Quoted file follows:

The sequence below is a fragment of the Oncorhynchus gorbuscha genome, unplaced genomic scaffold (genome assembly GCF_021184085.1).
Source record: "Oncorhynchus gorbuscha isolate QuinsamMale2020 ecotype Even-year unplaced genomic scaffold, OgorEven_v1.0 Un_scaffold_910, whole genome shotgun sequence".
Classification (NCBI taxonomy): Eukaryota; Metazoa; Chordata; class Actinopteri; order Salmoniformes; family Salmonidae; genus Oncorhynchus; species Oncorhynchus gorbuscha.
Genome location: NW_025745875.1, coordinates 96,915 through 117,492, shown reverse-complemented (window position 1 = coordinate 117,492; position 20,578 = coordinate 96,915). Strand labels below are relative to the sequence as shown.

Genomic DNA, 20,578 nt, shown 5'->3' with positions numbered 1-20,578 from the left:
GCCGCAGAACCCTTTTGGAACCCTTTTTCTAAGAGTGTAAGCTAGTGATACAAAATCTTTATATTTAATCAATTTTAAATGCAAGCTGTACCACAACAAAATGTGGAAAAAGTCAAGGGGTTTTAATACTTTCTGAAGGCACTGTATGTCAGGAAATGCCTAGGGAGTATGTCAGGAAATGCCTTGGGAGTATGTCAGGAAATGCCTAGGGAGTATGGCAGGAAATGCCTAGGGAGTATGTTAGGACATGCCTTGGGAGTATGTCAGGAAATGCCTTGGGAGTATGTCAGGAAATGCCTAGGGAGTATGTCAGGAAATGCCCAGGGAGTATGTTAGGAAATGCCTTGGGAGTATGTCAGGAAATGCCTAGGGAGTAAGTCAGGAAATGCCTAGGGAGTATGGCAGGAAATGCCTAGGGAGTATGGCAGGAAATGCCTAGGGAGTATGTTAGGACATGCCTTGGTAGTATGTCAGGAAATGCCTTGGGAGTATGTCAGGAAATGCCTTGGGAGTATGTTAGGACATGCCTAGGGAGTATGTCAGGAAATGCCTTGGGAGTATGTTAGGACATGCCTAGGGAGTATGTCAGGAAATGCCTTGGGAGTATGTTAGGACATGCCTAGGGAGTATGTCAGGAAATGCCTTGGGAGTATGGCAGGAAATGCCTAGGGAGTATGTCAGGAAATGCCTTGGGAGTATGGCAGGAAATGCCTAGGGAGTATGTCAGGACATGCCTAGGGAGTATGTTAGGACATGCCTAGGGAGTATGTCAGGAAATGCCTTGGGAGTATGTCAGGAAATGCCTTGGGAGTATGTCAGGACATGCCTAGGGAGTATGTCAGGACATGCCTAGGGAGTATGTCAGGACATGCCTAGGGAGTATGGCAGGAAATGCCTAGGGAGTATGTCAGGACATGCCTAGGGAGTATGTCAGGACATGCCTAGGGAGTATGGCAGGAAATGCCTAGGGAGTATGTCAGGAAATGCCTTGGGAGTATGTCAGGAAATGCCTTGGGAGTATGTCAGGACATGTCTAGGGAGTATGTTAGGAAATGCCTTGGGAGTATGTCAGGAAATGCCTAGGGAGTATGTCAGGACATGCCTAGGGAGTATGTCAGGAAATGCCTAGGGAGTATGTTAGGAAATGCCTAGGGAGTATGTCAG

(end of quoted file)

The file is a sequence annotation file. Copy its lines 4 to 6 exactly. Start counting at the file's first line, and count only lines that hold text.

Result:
Genome location: NW_025745875.1, coordinates 96,915 through 117,492, shown reverse-complemented (window position 1 = coordinate 117,492; position 20,578 = coordinate 96,915). Strand labels below are relative to the sequence as shown.

Genomic DNA, 20,578 nt, shown 5'->3' with positions numbered 1-20,578 from the left:
GCCGCAGAACCCTTTTGGAACCCTTTTTCTAAGAGTGTAAGCTAGTGATACAAAATCTTTATATTTAATCAATTTTAAATGCAAGCTGTACCACAACAAAATGTGGAAAAAGTCAAGGGGTTTTAATACTTTCTGAAGGCACTGTATGTCAGGAAATGCCTAGGGAGTATGTCAGGAAATGCCTTGGGAGTATGTCAGGAAATGCCTAGGGAGTATGGCAGGAAATGCCTAGGGAGTATGTTAGGACATGCCTTGGGAGTATGTCAGGAAATGCCTTGGGAGTATGTCAGGAAATGCCTAGGGAGTATGTCAGGAAATGCCCAGGGAGTATGTTAGGAAATGCCTTGGGAGTATGTCAGGAAATGCCTAGGGAGTAAGTCAGGAAATGCCTAGGGAGTATGGCAGGAAATGCCTAGGGAGTATGGCAGGAAATGCCTAGGGAGTATGTTAGGACATGCCTTGGTAGTATGTCAGGAAATGCCTTGGGAGTATGTCAGGAAATGCCTTGGGAGTATGTTAGGACATGCCTAGGGAGTATGTCAGGAAATGCCTTGGGAGTATGTTAGGACATGCCTAGGGAGTATGTCAGGAAATGCCTTGGGAGTATGTTAGGACATGCCTAGGGAGTATGTCAGGAAATGCCTTGGGAGTATGGCAGGAAATGCCTAGGGAGTATGTCAGGAAATGCCTTGGGAGTATGGCAGGAAATGCCTAGGGAGTATGTCAGGACATGCCTAGGGAGTATGTTAGGACATGCCTAGGGAGTATGTCAGGAAATGCCTTGGGAGTATGTCAGGAAATGCCTTGGGAGTATGTCAGGACATGCCTAGGGAGTATGTCAGGACATGCCTAGGGAGTATGTCAGGACATGCCTAGGGAGTATGGCAGGAAATGCCTAGGGAGTATGTCAGGACATGCCTAGGGAGTATGTCAGGACATGCCTAGGGAGTATGGCAGGAAATGCCTAGGGAGTATGTCAGGAAATGCCTTGGGAGTATGTCAGGAAATGCCTTGGGAGTATGTCAGGACATGTCTAGGGAGTATGTTAGGAAATGCCTTGGGAGTATGTCAGGAAATGCCTAGGGAGTATGTCAGGACATGCCTAGGGAGTATGTCAGGAAATGCCTAGGGAGTATGTTAGGAAATGCCTAGGGAGTATGTCAG